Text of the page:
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Alter and Jaeger Scott J. Alter and Jeffrey E. Jaeger, co-founders and principals, Standard Companies

NEW YORK CITY—The principals of the investment and asset management firm Standard Companies, in a GlobeSt.com interview, explain a new benefit for the affordable housing sector. The company was founded 10 years ago, with its subdivision Standard Communities, by Jeffrey E. Jaeger, who works in Los Angeles, and Scott J. Alter, based in New York City. The mission of Standard Communities is preserving and upgrading affordable housing across the country.

Jaeger acknowledges the tremendous expense of new construction. That’s why Standard Communities focuses on preservation. He says there’s a large stock of housing built as affordable from the 1950s through the present day but many buildings have affordability restrictions which are expiring or at the risk of expiring.

“It’s considerably cheaper to preserve an existing building that is affordable than it is to build something new,” Jaeger says. “Our focus is working with the available tools to help preserve assets and provide a return on capital to do so.”

They also emphasize providing high quality affordable housing in which people would enjoy living—in areas that need housing. “More housing creates community and more community creates greater livability.” says Alter. A thriving neighborhood also needs access to public transportation and open spaces, he adds.

What are some of the tools they use to make this happen? The Tax Cuts and Jobs Act includes a section to encourage investment in distressed areas.

Steven Kahn, director at Standard Companies, explains: If an investor buys stock for $100, and it rises to $200, ordinarily he or she would owe taxes on the $100 gain. However, if the investor takes that $100 gain and invests it in an Opportunity Zone using a Qualified Opportunity Fund, a vehicle organized to make investments in these specific areas, the investor can defer paying taxes on the gain until 2026. Plus, if the investor leaves the $100 gain invested in the fund for at least 10 years, when sold, the investor would not owe any taxes on the gain of the new investment.

Housing affordability is a crisis across the country. In April 2018, the Pew Research Center published its research report, “American Families Face a Growing Rent Burden.” It stated that high housing costs are threatening financial security and making it difficult for people to buy homes.

New York City has declared a housing emergency. The new executive director of the Urban Land Institute Los Angeles, Marty Borko, says homelessness and affordable housing are LA’s two most pressing issues. GlobeSt.com has also reported on Chicago neighborhoods’ and Cincinatti’s having real estate affordability problems. 

But these challenges also present opportunities. Focused on rentals, Standard Communities owns about 8,000 units across the country, according to Alter. The company website notes its presence in nine states, housing approximately 15,000 residents.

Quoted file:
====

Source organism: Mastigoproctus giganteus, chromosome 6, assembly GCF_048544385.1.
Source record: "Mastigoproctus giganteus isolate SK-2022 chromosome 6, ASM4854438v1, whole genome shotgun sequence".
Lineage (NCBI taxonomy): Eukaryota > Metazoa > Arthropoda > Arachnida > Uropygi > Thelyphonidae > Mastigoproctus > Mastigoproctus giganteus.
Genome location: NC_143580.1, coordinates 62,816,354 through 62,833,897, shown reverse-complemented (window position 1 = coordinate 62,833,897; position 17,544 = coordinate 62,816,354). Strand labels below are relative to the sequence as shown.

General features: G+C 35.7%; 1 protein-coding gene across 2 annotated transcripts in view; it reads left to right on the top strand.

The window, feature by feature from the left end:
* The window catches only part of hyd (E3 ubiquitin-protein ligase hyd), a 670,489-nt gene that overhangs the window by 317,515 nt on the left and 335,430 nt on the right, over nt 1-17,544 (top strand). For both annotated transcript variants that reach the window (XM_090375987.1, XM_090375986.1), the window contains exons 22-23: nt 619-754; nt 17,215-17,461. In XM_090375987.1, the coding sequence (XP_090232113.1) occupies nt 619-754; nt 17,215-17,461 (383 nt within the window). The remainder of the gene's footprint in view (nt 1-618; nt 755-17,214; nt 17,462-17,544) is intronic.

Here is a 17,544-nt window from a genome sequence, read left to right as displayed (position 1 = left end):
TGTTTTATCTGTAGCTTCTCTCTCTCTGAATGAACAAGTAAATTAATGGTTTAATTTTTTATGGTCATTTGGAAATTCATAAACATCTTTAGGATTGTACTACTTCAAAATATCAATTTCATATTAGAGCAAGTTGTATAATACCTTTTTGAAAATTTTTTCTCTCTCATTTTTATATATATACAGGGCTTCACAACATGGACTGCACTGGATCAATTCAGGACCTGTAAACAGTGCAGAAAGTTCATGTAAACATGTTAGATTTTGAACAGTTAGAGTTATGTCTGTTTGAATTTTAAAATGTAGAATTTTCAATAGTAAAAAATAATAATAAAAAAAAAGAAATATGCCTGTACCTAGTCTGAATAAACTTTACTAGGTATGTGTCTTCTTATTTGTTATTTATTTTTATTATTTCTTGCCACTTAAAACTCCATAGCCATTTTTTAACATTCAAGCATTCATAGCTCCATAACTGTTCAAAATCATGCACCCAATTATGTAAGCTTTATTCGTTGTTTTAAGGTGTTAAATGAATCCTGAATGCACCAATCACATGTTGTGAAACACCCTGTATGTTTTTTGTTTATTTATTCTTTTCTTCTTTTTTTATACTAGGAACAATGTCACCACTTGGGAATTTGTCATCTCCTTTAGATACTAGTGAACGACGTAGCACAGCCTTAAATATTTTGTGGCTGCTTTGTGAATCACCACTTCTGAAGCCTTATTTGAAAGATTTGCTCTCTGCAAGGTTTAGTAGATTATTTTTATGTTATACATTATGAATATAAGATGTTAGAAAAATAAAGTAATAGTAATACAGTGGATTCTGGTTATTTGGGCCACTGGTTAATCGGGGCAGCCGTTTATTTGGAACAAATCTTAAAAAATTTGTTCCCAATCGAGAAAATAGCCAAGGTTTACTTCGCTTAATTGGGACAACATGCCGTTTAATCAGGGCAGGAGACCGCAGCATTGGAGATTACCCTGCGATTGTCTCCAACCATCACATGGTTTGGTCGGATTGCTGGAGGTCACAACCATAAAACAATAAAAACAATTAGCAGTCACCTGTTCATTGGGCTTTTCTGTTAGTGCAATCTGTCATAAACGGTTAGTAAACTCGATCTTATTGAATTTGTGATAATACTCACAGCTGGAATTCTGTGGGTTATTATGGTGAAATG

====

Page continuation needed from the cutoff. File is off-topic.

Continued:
After substantial investments in renovating often severely neglected property, the company puts in force long-term deed restrictions. These ensure the property remains affordable or is rented only to people at a certain income level.

Last October, Standard Communities acquired from Starrett Corporation the 151-unit Polyclinic apartments, built in 1930, and located at 341 W. 50th St., paying about $110 million. The former hospital had long ago been converted into affordable apartments. But having no deed restrictions in place, the units were at risk of becoming market-rate. Standard Companies worked with New York City’s Department of Housing Preservation and Development, and the federal and local Housing and Urban Development offices to keep the property affordable for 35 years, says Alter.

Lakeside Village, San Leandro, CA Lakeside Village, San Leandro CA, ULI Jack Kemp Affordable and Workforce Housing Award finalist

The developer is a finalist for the Urban Land Institute’s Jack Kemp Excellence in Affordable and Workforce Housing Award for an 840-unit project in San Leandro, CA. Built in 1968, the 48 two-story buildings are called Lakeside Village. Standard Communities acquired the property, located at 4170 Spring Lake Drive, in a joint venture with Jackson Square and Boston Financial in October 2011 for $110 million for the purpose of renovations, according to Real Capital Analytics.

The existing buildings are now providing homes for people who make under 60% of the area median income, according to Jaeger.

Betsy Kim

Betsy Kim is the bureau chief, East Coast, and New York City reporter for Real Estate Forum and GlobeSt.com. As a lawyer and journalist, Betsy has worked as the director of editorial and content for LexisNexis Lawyers.com, a TV/multi-media journalist for NBC and CBS affiliated TV stations in the Midwest, and an associate producer at Court TV.

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